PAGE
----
"The best way to find yourself is to lose yourself in the service of others" - Gandhi.
Intralesional injection is the direct delivery of medication percutaneously into skin lesions. Intralesional injections are effective for a wide range of indications, are easily performed, and are relatively safe.
The main aim for intralesional therapy is simple: to deliver a medication directly into a specific skin lesion or immediately beneath the skin to treat local tissues with minimal systemic effects. The skin also serves as a reservoir, allowing medication deposited in the dermis to be delivered over a period of time, resulting in prolonged therapy while avoiding or minimizing the adverse effects of systemic therapy.
The drugs primarily used for intralesional injections are corticosteroids, but in recent years bleomycin, 5-fluorouracil, methotrexate, chloroquine, and interferons also have been dispensed in this manner.
Triamcinolone acetonide and triamcinolone diacetate are the most widely used intralesional corticosteroids, although many other steroids including dexamethasone, depo medrol betamethasone are used by most dermatologists.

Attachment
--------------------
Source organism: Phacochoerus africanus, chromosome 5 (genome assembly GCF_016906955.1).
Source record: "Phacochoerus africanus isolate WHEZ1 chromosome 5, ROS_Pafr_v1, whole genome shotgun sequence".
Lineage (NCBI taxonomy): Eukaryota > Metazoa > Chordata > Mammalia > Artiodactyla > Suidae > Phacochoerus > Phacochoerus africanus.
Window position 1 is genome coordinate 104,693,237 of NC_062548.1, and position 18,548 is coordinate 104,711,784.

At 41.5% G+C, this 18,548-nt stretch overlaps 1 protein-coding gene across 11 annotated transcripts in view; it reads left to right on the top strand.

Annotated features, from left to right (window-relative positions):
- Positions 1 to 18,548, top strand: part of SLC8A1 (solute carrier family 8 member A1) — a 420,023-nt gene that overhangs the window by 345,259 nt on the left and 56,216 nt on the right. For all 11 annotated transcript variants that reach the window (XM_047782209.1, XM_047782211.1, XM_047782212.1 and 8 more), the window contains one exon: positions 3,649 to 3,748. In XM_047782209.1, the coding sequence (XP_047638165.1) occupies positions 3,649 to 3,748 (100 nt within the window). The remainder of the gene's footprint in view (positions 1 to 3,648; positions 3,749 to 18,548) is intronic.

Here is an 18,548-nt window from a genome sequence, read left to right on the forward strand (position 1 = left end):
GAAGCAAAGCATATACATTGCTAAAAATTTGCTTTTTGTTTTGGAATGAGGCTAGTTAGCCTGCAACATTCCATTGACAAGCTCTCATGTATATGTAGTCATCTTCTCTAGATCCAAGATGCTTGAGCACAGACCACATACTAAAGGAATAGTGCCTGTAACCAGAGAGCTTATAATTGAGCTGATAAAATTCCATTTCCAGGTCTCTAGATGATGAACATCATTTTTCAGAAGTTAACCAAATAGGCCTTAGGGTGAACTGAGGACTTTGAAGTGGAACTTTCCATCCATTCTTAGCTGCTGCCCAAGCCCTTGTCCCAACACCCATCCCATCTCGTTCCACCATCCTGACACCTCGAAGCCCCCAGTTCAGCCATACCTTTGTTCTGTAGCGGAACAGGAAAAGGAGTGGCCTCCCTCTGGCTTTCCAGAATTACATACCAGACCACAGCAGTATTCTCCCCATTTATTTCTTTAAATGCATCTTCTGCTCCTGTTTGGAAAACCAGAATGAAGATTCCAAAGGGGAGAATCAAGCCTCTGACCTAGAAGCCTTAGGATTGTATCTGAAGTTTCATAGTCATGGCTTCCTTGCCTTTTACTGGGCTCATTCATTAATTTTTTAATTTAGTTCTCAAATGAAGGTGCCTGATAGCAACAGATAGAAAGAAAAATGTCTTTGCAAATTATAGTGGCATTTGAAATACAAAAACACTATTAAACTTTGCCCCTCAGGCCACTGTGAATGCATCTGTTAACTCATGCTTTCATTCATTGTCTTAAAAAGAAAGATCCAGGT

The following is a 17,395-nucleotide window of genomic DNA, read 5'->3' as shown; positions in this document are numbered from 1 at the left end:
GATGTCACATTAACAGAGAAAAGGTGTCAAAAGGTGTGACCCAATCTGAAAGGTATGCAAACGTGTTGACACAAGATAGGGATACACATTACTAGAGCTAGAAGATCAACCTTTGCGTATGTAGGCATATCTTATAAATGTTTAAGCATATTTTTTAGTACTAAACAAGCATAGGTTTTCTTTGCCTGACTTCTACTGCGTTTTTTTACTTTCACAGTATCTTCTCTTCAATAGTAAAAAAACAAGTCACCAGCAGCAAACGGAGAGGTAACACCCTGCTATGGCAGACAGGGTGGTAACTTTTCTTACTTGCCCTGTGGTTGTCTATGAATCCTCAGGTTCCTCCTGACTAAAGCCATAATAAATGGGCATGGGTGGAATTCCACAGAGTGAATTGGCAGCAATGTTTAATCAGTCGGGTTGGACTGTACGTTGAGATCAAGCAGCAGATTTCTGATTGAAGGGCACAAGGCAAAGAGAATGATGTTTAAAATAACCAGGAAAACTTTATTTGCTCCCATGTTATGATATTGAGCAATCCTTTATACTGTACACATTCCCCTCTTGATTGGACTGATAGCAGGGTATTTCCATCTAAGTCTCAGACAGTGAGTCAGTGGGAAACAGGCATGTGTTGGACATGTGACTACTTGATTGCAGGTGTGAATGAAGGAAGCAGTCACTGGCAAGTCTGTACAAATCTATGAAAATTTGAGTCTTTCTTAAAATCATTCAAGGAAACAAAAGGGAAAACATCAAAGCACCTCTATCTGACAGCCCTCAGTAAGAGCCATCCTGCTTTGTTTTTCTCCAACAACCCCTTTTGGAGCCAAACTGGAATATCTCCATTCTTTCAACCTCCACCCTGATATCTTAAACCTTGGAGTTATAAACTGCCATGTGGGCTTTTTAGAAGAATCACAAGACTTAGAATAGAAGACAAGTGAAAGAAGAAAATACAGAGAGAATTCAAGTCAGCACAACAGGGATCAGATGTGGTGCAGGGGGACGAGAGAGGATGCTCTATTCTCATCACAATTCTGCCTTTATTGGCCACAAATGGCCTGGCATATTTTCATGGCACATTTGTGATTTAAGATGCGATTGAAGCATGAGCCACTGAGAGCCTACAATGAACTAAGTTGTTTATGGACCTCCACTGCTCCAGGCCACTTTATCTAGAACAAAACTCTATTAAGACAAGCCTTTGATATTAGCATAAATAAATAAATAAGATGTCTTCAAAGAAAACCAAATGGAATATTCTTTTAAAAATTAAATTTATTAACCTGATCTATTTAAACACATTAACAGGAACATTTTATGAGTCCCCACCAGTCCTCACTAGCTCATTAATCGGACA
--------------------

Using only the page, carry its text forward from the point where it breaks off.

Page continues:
Indications for intralesional corticosteroid therapy are acute and chronic inflammatory skin conditions; hyperplastic and hypertrophic skin disorders, and conditions that typically have a favorable response to systemic and topical corticosteroids.
Hypertrophic (hyperplastic) or thickened types of lesions includes hypertrophic scars and keloids, lichen simplex chronicus, hypertrophic discoid lupus erythematosus, psoriasis, and cutaneous sarcoidosis.
Inflammatory lesions that can be treated includes alopecia areata, other inflammatory types of hair loss, granuloma annulare, acne cysts, localised psoriasis amongst many.
Side effects and risks of intralesional triamcinolone may be separated into early and delayed effects.
Early effects tend to be self-limited. They include mainly pain, bleeding, bruising, contact allergic dermatitis, itching, sometimes infections or sterile abscess formation.
Delayed adverse effects include thinning of the skin around the area of injection appearing as indentation or dimples or whitening of the skin. Small thin veins can also be visible at the injection site. These side effects may persist or resolve after a few months.